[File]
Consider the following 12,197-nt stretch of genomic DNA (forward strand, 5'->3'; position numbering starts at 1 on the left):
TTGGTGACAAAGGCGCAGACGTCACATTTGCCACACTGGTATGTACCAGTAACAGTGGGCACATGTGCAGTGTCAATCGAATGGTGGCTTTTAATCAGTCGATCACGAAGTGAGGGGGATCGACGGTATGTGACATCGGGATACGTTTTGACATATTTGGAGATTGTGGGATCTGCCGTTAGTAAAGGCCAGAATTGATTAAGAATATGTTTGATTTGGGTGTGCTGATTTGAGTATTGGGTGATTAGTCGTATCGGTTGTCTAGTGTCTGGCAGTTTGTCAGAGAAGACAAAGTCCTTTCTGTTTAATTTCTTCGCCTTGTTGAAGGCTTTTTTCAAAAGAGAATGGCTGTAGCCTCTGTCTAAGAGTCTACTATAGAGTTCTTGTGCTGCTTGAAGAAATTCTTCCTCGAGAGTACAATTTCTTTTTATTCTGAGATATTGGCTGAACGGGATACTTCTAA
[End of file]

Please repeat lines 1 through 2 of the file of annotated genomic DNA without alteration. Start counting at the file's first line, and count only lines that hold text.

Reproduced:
Consider the following 12,197-nt stretch of genomic DNA (forward strand, 5'->3'; position numbering starts at 1 on the left):
TTGGTGACAAAGGCGCAGACGTCACATTTGCCACACTGGTATGTACCAGTAACAGTGGGCACATGTGCAGTGTCAATCGAATGGTGGCTTTTAATCAGTCGATCACGAAGTGAGGGGGATCGACGGTATGTGACATCGGGATACGTTTTGACATATTTGGAGATTGTGGGATCTGCCGTTAGTAAAGGCCAGAATTGATTAAGAATATGTTTGATTTGGGTGTGCTGATTTGAGTATTGGGTGATTAGTCGTATCGGTTGTCTAGTGTCTGGCAGTTTGTCAGAGAAGACAAAGTCCTTTCTGTTTAATTTCTTCGCCTTGTTGAAGGCTTTTTTCAAAAGAGAATGGCTGTAGCCTCTGTCTAAGAGTCTACTATAGAGTTCTTGTGCTGCTTGAAGAAATTCTTCCTCGAGAGTACAATTTCTTTTTATTCTGAGATATTGGCTGAACGGGATACTTCTAA